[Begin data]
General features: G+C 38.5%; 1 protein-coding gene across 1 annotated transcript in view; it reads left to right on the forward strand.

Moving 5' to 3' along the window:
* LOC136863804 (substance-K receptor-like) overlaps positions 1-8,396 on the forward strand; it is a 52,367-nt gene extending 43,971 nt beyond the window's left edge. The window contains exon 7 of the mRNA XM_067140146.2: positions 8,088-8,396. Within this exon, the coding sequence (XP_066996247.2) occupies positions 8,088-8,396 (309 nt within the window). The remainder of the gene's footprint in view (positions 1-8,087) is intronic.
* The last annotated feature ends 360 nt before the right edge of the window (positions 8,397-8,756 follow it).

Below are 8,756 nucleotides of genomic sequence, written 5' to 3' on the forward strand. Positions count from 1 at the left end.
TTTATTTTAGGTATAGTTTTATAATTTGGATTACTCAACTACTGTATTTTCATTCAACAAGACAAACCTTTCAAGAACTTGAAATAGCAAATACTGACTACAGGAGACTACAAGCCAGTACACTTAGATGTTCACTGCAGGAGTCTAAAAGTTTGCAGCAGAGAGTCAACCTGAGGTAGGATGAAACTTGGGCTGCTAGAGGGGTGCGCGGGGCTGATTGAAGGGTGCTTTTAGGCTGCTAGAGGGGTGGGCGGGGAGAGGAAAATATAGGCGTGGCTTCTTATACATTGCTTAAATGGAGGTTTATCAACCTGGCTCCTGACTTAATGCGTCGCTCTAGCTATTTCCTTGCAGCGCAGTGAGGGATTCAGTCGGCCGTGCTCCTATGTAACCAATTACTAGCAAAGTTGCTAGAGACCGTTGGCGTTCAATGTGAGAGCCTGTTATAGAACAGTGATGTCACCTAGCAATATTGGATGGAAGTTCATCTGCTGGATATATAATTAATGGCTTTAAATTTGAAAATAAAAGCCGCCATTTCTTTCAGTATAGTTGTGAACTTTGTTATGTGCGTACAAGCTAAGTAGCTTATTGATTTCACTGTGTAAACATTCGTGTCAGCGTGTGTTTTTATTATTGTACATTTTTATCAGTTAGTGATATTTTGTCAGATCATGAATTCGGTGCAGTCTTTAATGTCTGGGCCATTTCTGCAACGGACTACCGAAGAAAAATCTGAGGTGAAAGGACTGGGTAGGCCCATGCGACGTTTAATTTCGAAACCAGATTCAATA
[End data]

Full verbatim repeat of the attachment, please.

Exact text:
General features: G+C 38.5%; 1 protein-coding gene across 1 annotated transcript in view; it reads left to right on the forward strand.

Moving 5' to 3' along the window:
* LOC136863804 (substance-K receptor-like) overlaps positions 1-8,396 on the forward strand; it is a 52,367-nt gene extending 43,971 nt beyond the window's left edge. The window contains exon 7 of the mRNA XM_067140146.2: positions 8,088-8,396. Within this exon, the coding sequence (XP_066996247.2) occupies positions 8,088-8,396 (309 nt within the window). The remainder of the gene's footprint in view (positions 1-8,087) is intronic.
* The last annotated feature ends 360 nt before the right edge of the window (positions 8,397-8,756 follow it).

Below are 8,756 nucleotides of genomic sequence, written 5' to 3' on the forward strand. Positions count from 1 at the left end.
TTTATTTTAGGTATAGTTTTATAATTTGGATTACTCAACTACTGTATTTTCATTCAACAAGACAAACCTTTCAAGAACTTGAAATAGCAAATACTGACTACAGGAGACTACAAGCCAGTACACTTAGATGTTCACTGCAGGAGTCTAAAAGTTTGCAGCAGAGAGTCAACCTGAGGTAGGATGAAACTTGGGCTGCTAGAGGGGTGCGCGGGGCTGATTGAAGGGTGCTTTTAGGCTGCTAGAGGGGTGGGCGGGGAGAGGAAAATATAGGCGTGGCTTCTTATACATTGCTTAAATGGAGGTTTATCAACCTGGCTCCTGACTTAATGCGTCGCTCTAGCTATTTCCTTGCAGCGCAGTGAGGGATTCAGTCGGCCGTGCTCCTATGTAACCAATTACTAGCAAAGTTGCTAGAGACCGTTGGCGTTCAATGTGAGAGCCTGTTATAGAACAGTGATGTCACCTAGCAATATTGGATGGAAGTTCATCTGCTGGATATATAATTAATGGCTTTAAATTTGAAAATAAAAGCCGCCATTTCTTTCAGTATAGTTGTGAACTTTGTTATGTGCGTACAAGCTAAGTAGCTTATTGATTTCACTGTGTAAACATTCGTGTCAGCGTGTGTTTTTATTATTGTACATTTTTATCAGTTAGTGATATTTTGTCAGATCATGAATTCGGTGCAGTCTTTAATGTCTGGGCCATTTCTGCAACGGACTACCGAAGAAAAATCTGAGGTGAAAGGACTGGGTAGGCCCATGCGACGTTTAATTTCGAAACCAGATTCAATA